Have you thought about getting into “making smoke,” but don’t know where to start? This article and ones to come, ought to help point you in the right direction.
According to various sources, millions of people in North America target shoot, reenact, and even hunt game with muzzleloaders. Muzzleloading guns run the gamut from primitive firearms that use burning cord to ignite exposed powder to modern guns with just a ramrod underneath the barrel to give it away as a muzzleloading gun. Muzzleloading does not necessarily mean single shot only. Cap and ball revolvers and double barreled pistols are also available for purchase too.
What Are Muzzleloaders?
Muzzleloaders, be it ancient or modern made, utilize a lock, stock, and barrel. One end of the barrel is closed off with a small hole in the side or back for ignition. The front end, or muzzle, is where a charge of gunpowder (the explosive) and bullet are loaded and pushed down to the bottom of the barrel using a rod that normally sits below the gun. That is called the ramrod. Then the gun is made ready by an external or internal ignition source near the lock.
Why Get Into Blackpowder?
I built my first muzzleloader at age 14 because I felt my 270 caliber rifle was too much gun for me to handle and I thought a muzzleloader might suit me better. Muzzleloaders can perform in ways modern firearms cannot. Bullet choices vary, as does the amount of gunpowder used to propel them. A light powder charge can be used for a target load or for training a smaller or recoil sensitive shooter; it can also work for game within short ranges. Muzzleoaders provide great freedom for the shooter to adjust their charge and projectile to the pursuit of your choice without custom developing a cartridge as with a modern rifle or handgun.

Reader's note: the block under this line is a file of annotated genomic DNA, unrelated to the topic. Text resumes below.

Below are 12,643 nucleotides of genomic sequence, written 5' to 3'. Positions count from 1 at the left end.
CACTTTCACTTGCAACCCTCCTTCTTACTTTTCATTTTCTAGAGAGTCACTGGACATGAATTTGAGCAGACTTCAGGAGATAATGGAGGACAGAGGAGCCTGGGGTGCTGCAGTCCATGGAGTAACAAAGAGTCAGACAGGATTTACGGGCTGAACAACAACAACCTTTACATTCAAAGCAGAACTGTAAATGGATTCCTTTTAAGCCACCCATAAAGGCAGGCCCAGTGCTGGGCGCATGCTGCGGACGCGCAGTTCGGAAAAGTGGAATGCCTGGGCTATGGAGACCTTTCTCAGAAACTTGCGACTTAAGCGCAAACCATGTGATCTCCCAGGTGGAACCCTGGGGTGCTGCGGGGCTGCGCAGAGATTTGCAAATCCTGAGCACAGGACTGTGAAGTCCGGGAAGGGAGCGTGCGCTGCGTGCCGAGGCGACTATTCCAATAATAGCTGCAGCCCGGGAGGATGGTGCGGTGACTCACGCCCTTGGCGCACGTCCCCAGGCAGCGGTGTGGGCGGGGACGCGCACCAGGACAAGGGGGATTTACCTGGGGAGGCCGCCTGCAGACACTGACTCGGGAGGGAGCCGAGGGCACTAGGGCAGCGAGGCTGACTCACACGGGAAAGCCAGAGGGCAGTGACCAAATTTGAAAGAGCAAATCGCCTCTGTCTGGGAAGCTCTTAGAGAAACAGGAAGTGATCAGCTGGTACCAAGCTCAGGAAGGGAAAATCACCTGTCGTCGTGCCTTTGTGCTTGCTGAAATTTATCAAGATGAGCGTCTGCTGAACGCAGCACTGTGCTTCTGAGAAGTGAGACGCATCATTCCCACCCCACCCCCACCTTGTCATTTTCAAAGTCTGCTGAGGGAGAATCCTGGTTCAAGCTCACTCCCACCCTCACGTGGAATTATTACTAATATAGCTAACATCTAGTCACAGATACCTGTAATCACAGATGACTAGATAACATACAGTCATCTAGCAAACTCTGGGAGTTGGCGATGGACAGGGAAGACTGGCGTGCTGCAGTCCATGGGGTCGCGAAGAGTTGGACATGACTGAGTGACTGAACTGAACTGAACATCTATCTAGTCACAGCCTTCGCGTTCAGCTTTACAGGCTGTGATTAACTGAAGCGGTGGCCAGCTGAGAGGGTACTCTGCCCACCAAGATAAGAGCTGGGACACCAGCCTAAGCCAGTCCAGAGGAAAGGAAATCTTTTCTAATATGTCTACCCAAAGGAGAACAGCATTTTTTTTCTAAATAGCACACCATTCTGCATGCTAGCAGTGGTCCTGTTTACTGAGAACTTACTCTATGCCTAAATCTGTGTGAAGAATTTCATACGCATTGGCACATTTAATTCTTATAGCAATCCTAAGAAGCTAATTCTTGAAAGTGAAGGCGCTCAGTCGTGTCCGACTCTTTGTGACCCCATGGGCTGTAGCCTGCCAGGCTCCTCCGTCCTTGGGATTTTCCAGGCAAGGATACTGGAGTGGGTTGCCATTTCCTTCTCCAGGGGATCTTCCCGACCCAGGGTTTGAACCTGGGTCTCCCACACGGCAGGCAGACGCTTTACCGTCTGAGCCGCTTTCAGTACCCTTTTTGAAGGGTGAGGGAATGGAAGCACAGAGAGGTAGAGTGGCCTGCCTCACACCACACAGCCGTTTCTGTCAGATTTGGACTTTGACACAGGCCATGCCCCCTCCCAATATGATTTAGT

2) Long Term Economy
Muzzleloading guns are quite inexpensive to shoot. I have gone to the extreme of casting my own bullets using a melting pot over the camp fire. It is also convenient to be able to use less gun powder or more as needed. While some types of muzzleloaders need primers or caps (these can be handmade too), other types do not need them, which saves that much more on cost. Simple flint stones ignited flintlock weapons of the 18th century and the fact that they did not need caps kept them popular. Regardless, even when using store bought ignition source or projectiles, muzzleloading is quite the bargain compared to most modern commercial ammo today. Because of the variable nature of muzzleloading, it’s a simple matter to ration powder, make your own bullets, ect., which makes muzzleloaders largely independent of ammunition shortages that many modern cartridge firearms users suffer.
3) Hunting Opportunities
Special muzzleloader seasons exist in all states to increase your chances of bagging your game. Many hunting grounds that are off limits to cartridge guns are accessible to muzzleloader users as well. In some states, the only modern long guns allowed for big game are shotguns. Here muzzleloaders, in addition to being permitted where other cartridge firearms are not, have another advantage: muzzleloaded rifles generally have a further effective range than permitted large game shotguns.
If you believe in living the ancestral way, or simply have a bit of a soft spot for these working pieces of history, then blackpowder firearms are a no-brainer.
I listed only a few reasons why you may be interested in shooting black powder guns, but there’s more to enjoy as you learn more. Join me in the next installment where we’ll get down to the details of muzzleloading so you can go afield with confidence. We’ll start by discussing different styles of muzzleloader guns and their various quirks.
Featured image courtesy of contributor arinahabich via istockphoto.com.